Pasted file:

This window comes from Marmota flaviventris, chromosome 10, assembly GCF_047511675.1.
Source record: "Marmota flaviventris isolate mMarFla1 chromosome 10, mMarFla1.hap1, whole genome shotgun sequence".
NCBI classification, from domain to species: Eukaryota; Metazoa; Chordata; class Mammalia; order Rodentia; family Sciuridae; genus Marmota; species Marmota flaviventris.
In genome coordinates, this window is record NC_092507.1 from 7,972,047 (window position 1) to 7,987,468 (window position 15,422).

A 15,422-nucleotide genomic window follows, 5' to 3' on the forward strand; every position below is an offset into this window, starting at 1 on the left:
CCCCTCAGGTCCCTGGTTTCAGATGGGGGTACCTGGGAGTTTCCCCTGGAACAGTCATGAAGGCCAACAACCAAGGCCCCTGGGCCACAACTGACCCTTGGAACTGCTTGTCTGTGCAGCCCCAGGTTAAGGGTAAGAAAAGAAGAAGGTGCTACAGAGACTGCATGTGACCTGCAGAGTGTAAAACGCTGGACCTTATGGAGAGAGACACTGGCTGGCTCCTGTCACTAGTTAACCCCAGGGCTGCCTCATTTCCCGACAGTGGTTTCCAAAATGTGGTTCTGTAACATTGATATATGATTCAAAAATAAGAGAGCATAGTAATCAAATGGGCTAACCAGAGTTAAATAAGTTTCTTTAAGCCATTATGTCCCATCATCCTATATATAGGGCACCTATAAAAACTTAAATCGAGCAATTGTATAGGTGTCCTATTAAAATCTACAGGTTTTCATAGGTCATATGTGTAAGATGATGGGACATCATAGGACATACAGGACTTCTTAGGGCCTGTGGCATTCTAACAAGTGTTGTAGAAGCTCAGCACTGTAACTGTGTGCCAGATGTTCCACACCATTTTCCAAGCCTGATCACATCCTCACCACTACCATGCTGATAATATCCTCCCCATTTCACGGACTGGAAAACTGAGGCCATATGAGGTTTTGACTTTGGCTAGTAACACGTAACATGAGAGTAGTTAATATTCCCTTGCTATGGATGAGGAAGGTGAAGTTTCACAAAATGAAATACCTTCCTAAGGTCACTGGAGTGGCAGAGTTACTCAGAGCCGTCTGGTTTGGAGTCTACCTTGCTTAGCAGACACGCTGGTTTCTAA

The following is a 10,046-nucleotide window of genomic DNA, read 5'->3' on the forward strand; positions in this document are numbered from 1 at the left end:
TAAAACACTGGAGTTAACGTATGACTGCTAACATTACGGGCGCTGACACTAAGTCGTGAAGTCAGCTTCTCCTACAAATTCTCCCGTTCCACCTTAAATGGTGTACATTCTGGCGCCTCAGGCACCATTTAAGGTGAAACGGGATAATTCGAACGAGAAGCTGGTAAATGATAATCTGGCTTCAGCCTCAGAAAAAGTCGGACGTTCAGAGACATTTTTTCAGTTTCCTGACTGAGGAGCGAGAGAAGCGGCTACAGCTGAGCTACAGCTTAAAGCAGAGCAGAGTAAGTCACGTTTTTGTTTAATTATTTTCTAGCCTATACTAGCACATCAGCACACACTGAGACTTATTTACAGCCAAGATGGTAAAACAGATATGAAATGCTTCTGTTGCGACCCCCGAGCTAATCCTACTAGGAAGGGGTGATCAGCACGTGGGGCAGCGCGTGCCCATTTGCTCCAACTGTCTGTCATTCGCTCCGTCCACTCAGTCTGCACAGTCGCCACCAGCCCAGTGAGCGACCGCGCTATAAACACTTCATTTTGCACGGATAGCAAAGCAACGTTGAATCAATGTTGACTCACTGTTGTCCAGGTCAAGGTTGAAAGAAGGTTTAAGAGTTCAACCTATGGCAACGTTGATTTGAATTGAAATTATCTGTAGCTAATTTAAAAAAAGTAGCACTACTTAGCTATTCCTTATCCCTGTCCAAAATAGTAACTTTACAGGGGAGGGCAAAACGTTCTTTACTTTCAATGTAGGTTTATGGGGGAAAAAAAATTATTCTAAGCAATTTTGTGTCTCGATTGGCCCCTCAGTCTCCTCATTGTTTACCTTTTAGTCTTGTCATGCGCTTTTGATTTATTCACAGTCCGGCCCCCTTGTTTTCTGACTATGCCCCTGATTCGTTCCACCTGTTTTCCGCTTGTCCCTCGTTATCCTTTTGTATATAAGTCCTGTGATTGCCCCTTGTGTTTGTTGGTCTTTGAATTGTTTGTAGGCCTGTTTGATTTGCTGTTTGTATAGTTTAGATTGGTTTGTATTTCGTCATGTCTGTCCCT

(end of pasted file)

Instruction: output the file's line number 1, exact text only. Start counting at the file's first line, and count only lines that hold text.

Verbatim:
This window comes from Marmota flaviventris, chromosome 10, assembly GCF_047511675.1.